Late spring storms bring high flows, potential debris on LPO

Army Corps: Those ‘in flood-prone areas should take precautions and be prepared for flooding’

By Reader Staff

Recent heavy rainstorms combined with runoff into Lake Pend Oreille from above average snowpack has raised the flood risk downstream of Albeni Falls Dam, according to a June 15 news release from the U.S. Army Corps of Engineers. The Pend Oreille River will likely stay above flood stage into next week, the Corps stated.

To mitigate flood risk, USACE officials are operating Albeni Falls Dam with all gates open in a free flow operation. Free flow is when the river flow control switches from Albeni Falls Dam to the natural constriction between Dover and the dam, balancing flood risk on the lake and downstream. Under this operation, the outflow from Albeni Falls Dam and the level of Lake Pend Oreille may rise or fall in the coming days.

Photo by Mary Franzel.

Another storm is forecast for early next week, when outflows may approach the moderate downstream flood category and lake levels could approach elevation 2,063 feet. Albeni Falls Dam is currently reducing Pend Oreille River flows by 20,000 cubic feet per second. However, despite the reduction, areas downstream of Lake Pend Oreille — such as Cusick, Newport and Usk — could be affected by high flows. 

The projections are based on the current forecast, which can change swiftly. For the latest modeling forecasts, visit the National Weather Service’s Northwest River Forecast Center website at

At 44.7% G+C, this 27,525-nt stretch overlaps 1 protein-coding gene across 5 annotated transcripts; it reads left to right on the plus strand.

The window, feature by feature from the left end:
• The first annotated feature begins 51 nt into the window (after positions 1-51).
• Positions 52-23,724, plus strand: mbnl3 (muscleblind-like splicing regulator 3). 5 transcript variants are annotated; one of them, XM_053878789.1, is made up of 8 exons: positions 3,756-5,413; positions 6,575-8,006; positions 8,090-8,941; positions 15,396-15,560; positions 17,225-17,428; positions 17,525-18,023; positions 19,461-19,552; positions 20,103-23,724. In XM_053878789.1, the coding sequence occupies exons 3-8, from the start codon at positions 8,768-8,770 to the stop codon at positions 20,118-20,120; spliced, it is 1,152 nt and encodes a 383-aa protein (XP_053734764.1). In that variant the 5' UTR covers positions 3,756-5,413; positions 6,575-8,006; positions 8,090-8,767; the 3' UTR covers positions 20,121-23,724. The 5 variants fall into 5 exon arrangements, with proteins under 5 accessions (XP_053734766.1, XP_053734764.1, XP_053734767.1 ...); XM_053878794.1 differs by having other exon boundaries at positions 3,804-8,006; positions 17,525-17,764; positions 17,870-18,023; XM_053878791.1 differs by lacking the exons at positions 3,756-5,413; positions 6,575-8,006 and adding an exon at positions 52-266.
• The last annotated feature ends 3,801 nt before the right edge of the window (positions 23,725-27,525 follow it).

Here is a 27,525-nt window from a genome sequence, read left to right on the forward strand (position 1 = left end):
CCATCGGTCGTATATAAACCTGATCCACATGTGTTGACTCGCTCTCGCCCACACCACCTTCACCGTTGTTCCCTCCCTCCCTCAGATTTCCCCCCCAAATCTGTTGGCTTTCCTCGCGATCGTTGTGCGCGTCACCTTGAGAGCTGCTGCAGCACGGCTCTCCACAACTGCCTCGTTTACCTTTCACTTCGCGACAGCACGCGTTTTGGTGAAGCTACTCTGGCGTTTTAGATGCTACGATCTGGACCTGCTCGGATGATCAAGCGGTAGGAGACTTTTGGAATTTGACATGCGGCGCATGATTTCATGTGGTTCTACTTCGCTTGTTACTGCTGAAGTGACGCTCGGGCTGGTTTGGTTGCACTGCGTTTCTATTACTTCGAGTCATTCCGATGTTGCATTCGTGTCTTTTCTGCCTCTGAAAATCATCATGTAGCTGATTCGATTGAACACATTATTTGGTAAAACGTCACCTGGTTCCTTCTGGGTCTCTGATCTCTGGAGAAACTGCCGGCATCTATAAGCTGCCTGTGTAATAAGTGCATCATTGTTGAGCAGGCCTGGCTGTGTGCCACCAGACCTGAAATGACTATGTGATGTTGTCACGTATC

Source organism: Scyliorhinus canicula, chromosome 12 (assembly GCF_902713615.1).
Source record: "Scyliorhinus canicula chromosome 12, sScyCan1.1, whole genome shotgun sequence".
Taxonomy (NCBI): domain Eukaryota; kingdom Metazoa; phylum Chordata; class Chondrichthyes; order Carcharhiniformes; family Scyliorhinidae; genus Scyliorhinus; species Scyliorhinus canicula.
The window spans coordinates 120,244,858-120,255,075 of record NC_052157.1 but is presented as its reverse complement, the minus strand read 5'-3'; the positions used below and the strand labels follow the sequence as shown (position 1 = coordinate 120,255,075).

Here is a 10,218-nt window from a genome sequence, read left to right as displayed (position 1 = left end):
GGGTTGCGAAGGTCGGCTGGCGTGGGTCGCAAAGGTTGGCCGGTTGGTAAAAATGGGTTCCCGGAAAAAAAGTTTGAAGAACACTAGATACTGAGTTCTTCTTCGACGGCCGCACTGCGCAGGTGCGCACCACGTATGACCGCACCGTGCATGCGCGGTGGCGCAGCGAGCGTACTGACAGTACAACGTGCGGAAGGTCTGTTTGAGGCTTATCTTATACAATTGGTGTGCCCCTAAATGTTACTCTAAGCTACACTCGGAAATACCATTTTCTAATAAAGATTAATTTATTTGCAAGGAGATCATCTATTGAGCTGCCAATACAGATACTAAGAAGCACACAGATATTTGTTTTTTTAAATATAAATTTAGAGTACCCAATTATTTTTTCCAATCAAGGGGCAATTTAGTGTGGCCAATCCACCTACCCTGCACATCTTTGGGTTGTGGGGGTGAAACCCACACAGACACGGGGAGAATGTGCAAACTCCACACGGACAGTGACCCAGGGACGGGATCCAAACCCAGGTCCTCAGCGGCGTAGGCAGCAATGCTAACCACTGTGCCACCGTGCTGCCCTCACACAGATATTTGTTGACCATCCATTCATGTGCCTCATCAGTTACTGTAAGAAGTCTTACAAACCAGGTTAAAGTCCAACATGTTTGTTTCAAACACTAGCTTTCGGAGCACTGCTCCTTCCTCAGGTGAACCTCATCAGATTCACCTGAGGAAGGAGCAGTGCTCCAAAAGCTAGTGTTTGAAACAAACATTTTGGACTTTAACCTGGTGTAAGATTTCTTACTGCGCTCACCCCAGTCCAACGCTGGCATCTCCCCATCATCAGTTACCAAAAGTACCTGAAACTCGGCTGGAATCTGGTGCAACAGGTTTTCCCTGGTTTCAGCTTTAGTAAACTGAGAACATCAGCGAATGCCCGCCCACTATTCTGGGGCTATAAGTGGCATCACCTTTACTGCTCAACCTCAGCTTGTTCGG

The dam will remain on free flow until it has been determined that water flows are receding and the flood risk has passed. The USACE Seattle District, which manages dam operations and watches flood risk, is coordinating with local emergency management.

Current snowpack in the basin is about 165% of normal for this time of year. Given the above normal snowpack and another forecasted storm this weekend, people living in flood-prone areas should take precautions and be prepared for flooding. Meanwhile, residents along the lake and river should be prepared for water levels to temporarily rise or fall.

“Corps modeling using National Weather Service River Forecast Center hydrologic forecasts suggest we could see peak Lake Pend Oreille elevations approaching 2,063 feet, and outflows approaching 110,000 cubic feet per second,” said Leon Basdekas, Upper Columbia water manager for USACE. 

“As of 8 a.m. [on June 15], the lake is currently at about 2,061.65 feet as measured at the Hope gage with outflows at 100,800 cubic feet per second,” he added. 

Officials are also advising boaters to watch for additional debris in Lake Pend Oreille due to a breach at the Clark Fork Drift Facility. A 100-foot segment of log boom failed this week, which could allow logs and smaller debris to enter the upper lake. Lake managers are monitoring the situation until high flows lessen and emergency repairs can be made.

Until the breach is fully repaired, boaters are advised to use caution and be alert for logs and debris, which can float just beneath the water.

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